NJ Nomination of Colleen Earp for FY13 Earth Team Individual Volunteer Award
Colleen Earp worked with Soil Scientist Fred Schoenagel throughout FY 2013. This is Fred's nomination of Colleen for the FY 2013 Individual Earth Team Award.
(1) Magnitude of work:
Ms. Earp assisted with the initialization or completion of several soils projects I was working on during Fiscal Year 2013. All of the projects involved soils and varied greatly in scope, but Ms. Earp expressed a great deal of enthusiasm and interest towards all the work needed to be accomplished.
The field activities that Ms. Earp assisted me with included finding sites for an upcoming soil lab sampling for glacial soils in northern New Jersey; collecting field data for soil survey mapping projects in northern New Jersey; collecting field data for problematic hydric soils being studied in the Coastal Plain of New Jersey by the Mid-Atlantic Hydric Soils Committee; evaluating soils during soils investigations for the NJ-NRCS field offices; and evaluating soils and sites for various field trips and tours that would serve as educational/outreach opportunities with high school and college students and NRCS partner agencies.
(2) Need for the Service and Achievement:
Ms. Earp’s assistance was invaluable to me, as during the time of her availability I was recovering from a severe neck injury and was limited physically from performing many of the tasks required of my job and for these projects. The field activities she assisted me with included digging soil pits using hand tools such as shovels and augers and carrying this digging equipment for long distances over uneven terrain. She was a careful but aggressive field person and was capable of performing all the fieldwork tasks that I could not fully carry out. She learned to dig with a shovel as competently as any NRCS Soil Scientist ever could. Even when I had recovered from my injury and was able to resume my normal field activities, she was able to keep up with me and always put in a wonderful effort and never complained about the physical aspects of the job.
Many of the projects we worked on required a certain amount of field data to be collected for the purpose of developing project plans for them. These project plans were to be submitted to regional NRCS Soil Survey Offices or to the National Soil Survey Laboratory in order to obtain their approval as official projects that would benefit the conservation and Soil Survey Division parts of NRCS. Without Ms. Earp’s assistance, none of these projects would have had suitable data collected or would have been far enough along for me to have been able to create project plans and submit them for approval during Fiscal Year 2013.
The challenges that Ms. Earp faced in her work with me included the need to increase her knowledge of basic soil science concepts and to learn the methods and terminology used to identify and describe soils. There were also the physical challenges of having to dig soil pits with hand tools such as shovels and augers. Many of the soils we worked with were difficult to excavate due to the presence of hard or compacted soil horizons or high percentages of rock fragments. Many of the sites where we conducted fieldwork required long walks to gain access, and in many places there were no trails so we had to walk through dense underbrush or tall grass. We had to work outside in adverse conditions on a number of occasions, including days with very high or very low temperatures, and a few days where precipitation was falling. No matter what were the circumstances or working conditions, I could count on Ms. Earp to be a willing and full participant in all aspects of the day’s tasks.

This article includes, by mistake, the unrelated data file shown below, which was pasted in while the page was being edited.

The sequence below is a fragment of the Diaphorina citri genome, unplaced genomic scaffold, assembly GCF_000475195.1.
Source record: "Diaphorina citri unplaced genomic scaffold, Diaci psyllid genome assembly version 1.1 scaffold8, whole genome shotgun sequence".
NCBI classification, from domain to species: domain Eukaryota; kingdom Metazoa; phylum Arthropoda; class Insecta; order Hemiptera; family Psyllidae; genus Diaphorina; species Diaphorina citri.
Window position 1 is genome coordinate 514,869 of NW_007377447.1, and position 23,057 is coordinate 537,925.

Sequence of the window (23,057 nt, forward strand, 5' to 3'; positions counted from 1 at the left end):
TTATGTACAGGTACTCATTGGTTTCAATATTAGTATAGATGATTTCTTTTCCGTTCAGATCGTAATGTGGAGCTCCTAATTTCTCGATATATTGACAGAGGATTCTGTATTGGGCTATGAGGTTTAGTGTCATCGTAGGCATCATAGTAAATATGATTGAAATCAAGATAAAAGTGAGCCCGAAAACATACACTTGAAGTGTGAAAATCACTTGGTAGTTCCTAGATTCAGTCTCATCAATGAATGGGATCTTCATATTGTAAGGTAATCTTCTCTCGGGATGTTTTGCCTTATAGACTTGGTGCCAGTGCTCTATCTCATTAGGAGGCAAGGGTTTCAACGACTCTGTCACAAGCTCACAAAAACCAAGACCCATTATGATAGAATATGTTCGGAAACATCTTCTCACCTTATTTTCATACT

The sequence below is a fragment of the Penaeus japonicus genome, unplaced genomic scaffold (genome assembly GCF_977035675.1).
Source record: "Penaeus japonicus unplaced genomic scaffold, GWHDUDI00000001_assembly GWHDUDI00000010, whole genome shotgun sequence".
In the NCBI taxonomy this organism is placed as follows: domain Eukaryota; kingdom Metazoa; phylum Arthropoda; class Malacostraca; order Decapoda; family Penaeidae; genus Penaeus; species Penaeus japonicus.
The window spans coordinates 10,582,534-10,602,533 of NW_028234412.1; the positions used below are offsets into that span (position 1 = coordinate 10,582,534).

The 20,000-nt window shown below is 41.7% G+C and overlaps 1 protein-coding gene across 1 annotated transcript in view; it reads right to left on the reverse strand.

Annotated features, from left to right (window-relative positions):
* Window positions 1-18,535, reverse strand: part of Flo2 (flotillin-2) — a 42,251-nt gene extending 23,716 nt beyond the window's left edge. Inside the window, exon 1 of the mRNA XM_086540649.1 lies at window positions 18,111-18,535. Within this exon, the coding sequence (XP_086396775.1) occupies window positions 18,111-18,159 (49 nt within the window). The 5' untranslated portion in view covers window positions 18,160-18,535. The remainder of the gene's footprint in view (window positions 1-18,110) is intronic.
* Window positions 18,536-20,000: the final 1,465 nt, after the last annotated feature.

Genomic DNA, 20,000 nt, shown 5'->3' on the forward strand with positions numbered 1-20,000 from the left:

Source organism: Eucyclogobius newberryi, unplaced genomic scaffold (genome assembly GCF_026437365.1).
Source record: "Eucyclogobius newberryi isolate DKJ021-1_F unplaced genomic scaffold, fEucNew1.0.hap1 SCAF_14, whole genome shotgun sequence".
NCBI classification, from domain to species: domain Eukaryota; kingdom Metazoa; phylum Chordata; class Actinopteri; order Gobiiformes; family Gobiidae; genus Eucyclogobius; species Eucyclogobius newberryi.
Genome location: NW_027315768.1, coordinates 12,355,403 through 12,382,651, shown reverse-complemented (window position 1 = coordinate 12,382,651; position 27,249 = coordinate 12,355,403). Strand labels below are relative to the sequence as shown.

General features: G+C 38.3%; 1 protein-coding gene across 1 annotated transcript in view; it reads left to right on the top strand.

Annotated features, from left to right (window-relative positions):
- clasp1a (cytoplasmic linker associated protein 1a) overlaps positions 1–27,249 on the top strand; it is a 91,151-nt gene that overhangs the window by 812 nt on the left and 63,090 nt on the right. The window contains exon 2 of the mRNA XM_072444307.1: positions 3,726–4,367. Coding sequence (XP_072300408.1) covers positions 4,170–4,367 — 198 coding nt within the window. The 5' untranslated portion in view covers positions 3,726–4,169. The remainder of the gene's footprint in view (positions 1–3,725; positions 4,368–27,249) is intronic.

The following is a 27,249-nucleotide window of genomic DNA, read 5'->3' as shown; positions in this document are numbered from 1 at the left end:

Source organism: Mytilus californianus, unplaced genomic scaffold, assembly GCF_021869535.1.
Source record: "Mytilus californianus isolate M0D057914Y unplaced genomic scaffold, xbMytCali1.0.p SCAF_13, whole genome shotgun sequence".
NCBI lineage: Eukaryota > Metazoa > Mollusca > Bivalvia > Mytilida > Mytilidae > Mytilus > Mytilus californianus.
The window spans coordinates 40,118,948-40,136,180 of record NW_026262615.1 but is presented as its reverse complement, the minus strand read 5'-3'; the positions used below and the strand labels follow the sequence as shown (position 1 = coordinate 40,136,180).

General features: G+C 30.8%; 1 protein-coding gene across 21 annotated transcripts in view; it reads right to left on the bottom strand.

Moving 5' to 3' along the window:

During her time working with me, the professionalism that Ms. Earp displayed, along with her energy and enthusiasm, left an impression on everyone that met her. She contributed greatly to all the projects we worked on, but especially with our educational/outreach activities, where she would use her background in geography and history to enhance the soils information I was teaching in both lectures and on field trips. That additional information helped to create much richer educational experiences for the groups we were training or teaching, and left lasting impressions that I believe will result in repeated opportunities to work with the groups and colleges for which we presented. These groups included two agricultural colleges in NJ and PA, the Mid-Atlantic Hydric Soils Committee (a multi-state, inter-agency group of scientists representing NRCS, NJ Department of Environmental Protection (NJDEP), Environmental Protection Agency (EPA), academia, and private industry), and the NJ Envirothon Committee. The NJ Envirothon is a national environmental education competition for high school students. It is organized on the state level by an inter-agency group of many state and federal partners, including NJ Department of Agriculture (NJDA), NJ Association of Conservation Districts (NJACD), NJDEP, Rutgers Cooperative Extension Service, and NRCS.
Ms. Earp had previously volunteered with the Freehold NRCS Service Center here in New Jersey, and also volunteered with the Kingman NRCS office when she lived briefly in Arizona, for a total of 182 hours in FY2013. In each office she was able to network with other NRCS or partner agency employees to seek out opportunities to help out with other projects. I think her work enhanced the reputation and image of both Earth Team volunteers and NRCS. She is a truly valuable asset to NRCS and an inspiration to me.